Yesterday she started a kind of “I’m uncomfortable” squawking and I suspected her egg was coming soon. Coincidentally the nest boxes were all full of empty jugs and jars to make it uncomfortable for the three Cochin broodies who has been brooding in the next box for almost 6 weeks. It was time for them to rejoin the flock and while I didn’t want to punish them for their own natural hormones, I wanted to make their time in the box uncomfortable. So I piled on the old Kiefer jugs, lemonade jars and milk cartons I had saved for this purpose.

This morning while I was opening and cleaning out the coop Elsa looked into the nest box (which was full) and started to squawk again loudly so I quickly removed the jugs. Within two hours she had laid. Her egg song was joyous and loud! Good girl Elsa!

And yes she is named Elsa after the character in Frozen. Our North Carolina granddaughter named her that.

Small House homesteader and chicken keeper, Donna

 

Permaculture Mixer September, 2015

It was a very interesting and rewarding day yesterday at the Permaculture Mixer in Kalamazoo, MI. The daylong event that took place on Saturday, September 26th and was an opportunity to hear presenters and to meet others from the Michigan Permaculture Community.

Perma Activities collage 4 9 2015 jpeg

The event was held at the historic 160 year old Gibbs House on Western Michigan Universities campus. This site serves as a living laboratory where students are creating a developing permaculture landscape, a food forest, vegetable and herbs gardens and using composting and verimiculture to make the garden soil more productive. This large demonstration garden complete with two 30 X 80 ft. hoop houses shows others what can be done on an urban plot and how to do it sustainably.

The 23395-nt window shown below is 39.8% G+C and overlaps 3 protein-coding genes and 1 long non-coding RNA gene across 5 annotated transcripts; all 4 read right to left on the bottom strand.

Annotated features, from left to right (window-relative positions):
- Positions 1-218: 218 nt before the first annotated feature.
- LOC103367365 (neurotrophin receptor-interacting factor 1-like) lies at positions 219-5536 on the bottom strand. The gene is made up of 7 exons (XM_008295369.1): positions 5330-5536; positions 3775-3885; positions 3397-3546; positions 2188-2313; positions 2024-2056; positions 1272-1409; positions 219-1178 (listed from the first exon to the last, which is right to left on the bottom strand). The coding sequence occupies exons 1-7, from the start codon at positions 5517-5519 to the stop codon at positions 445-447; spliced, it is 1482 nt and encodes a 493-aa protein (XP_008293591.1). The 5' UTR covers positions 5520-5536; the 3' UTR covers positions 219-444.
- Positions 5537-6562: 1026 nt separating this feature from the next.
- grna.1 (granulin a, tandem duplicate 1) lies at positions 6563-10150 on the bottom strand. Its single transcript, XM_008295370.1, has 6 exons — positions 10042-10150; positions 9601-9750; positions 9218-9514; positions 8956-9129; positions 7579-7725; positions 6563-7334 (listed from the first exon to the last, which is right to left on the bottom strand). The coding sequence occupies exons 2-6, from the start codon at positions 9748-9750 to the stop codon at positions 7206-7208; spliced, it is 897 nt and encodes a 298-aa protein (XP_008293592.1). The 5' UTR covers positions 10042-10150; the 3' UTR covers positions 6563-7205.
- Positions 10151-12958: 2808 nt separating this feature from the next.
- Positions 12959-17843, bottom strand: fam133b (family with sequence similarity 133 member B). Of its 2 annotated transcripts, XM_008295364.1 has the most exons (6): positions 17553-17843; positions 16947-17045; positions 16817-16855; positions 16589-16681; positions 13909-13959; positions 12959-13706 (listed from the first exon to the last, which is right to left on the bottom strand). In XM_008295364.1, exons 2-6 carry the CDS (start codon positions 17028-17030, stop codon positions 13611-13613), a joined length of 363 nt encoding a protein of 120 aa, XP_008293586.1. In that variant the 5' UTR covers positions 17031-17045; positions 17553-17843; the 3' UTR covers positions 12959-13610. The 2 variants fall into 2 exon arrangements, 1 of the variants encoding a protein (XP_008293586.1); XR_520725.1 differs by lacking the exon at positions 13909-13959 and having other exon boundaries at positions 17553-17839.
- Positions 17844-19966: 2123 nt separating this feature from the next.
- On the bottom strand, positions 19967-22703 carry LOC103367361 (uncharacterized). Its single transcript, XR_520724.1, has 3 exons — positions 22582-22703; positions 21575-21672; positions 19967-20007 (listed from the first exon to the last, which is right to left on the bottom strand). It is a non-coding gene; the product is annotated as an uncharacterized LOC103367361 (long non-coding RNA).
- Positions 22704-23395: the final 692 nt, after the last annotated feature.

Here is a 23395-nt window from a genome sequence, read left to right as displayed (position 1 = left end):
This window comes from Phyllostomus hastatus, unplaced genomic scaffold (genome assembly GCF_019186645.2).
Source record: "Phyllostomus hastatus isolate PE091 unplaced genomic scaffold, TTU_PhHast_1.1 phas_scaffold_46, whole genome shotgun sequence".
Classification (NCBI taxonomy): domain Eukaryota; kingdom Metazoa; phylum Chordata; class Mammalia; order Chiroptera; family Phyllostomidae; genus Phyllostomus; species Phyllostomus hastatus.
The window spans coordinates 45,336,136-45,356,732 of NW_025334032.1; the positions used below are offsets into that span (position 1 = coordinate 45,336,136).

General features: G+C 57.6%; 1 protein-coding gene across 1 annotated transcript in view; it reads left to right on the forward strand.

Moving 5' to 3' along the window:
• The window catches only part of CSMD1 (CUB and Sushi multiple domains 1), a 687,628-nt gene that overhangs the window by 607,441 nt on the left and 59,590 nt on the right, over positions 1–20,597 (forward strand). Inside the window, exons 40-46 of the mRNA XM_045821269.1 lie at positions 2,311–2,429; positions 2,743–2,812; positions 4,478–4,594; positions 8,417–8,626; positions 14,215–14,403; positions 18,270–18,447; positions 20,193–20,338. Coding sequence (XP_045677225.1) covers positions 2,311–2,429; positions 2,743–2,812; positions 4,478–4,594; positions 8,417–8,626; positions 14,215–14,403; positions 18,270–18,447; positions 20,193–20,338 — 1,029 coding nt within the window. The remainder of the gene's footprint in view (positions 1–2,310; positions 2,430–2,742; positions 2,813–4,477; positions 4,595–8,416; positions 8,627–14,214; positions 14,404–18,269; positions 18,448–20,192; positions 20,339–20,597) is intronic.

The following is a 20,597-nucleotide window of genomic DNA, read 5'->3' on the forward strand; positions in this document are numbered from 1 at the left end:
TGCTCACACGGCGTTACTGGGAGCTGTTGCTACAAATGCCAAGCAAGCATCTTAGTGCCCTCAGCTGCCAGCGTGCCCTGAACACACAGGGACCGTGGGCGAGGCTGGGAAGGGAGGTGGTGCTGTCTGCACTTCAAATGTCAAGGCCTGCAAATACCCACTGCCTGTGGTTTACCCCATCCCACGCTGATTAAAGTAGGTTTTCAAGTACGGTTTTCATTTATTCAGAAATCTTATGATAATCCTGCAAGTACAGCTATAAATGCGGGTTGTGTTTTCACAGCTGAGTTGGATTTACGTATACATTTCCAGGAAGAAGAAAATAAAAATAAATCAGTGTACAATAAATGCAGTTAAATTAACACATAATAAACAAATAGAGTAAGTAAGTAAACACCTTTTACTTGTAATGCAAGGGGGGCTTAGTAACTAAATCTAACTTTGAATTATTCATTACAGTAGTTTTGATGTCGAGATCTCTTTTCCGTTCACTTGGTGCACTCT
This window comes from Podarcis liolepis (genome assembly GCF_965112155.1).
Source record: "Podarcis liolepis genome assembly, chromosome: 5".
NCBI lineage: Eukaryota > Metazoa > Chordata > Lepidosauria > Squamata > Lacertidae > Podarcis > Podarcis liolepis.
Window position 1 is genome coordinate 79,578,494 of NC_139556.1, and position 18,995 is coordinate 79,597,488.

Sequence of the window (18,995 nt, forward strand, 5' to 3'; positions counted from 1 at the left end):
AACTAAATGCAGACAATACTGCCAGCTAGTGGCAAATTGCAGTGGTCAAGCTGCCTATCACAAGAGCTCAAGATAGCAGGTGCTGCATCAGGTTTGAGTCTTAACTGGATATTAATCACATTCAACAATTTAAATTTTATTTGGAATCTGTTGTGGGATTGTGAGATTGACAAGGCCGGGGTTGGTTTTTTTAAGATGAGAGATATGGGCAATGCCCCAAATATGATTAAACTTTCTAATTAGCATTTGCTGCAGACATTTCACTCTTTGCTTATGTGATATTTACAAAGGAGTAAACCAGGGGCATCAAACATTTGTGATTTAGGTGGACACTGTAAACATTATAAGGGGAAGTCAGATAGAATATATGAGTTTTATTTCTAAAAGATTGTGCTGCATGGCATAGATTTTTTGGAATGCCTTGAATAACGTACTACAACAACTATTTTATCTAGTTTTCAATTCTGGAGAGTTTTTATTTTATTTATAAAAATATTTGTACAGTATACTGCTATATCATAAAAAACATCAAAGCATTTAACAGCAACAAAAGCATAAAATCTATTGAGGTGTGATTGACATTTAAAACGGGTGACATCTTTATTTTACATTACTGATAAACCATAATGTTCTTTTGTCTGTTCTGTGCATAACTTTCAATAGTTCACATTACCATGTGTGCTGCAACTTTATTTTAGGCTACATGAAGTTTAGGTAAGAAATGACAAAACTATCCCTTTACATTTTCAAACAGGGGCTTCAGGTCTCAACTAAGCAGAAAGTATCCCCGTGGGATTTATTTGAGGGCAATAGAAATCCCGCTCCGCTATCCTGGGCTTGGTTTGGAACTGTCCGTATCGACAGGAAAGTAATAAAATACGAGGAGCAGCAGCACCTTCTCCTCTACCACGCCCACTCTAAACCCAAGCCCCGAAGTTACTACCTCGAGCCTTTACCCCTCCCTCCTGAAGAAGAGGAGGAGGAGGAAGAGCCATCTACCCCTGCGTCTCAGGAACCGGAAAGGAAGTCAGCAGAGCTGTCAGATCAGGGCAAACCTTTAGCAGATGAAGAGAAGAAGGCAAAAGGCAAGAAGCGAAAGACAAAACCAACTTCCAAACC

many walking dwon rows

Tours of the garden and hoop house were popular.

There were sites tours, demonstrations of low energy use equipment, information booths, book sales and plenty of opportunity to mingle with and talk to other attendees of “like mind.” There were also a potluck and panel discussions of individuals who are farming, gardening and homesteading and personally making the permaculture system work for them.

Flowers close

Layers of plants are part of a permaculture system.

The day began with keynote speaker, Peter Bane, author, teacher and permaculture activist who presented a short history of how permaculture came about and a positive and hopeful path for how using permaculture systems will be part of the global answer to a more sustainable future for us all. Bane is known for his book; Permaculture Handbook, Garden Farming for Town and Country (www.permaculturehandbook.com) and as the long-time publisher of Permaculture Activist Magazine. Bane also offered a Sunday workshop on designing resilient homesteads as well.

Gibbs House collage 4 jpeg

In addition there were several other speakers who shared their journey and their stories about how they came to permaculture and how permaculture is working for them.

Other speaker so so

Presentations are an integral part of the diversity of permaculture options.

It was an rewarding opportunity and one I thoroughly enjoyed. If you have a permaculture community near you, I really encourage you to join and explore new ideas and make some of them your own.

Group tur through food forest

Verticl porch posts

Small House homesteader, Donna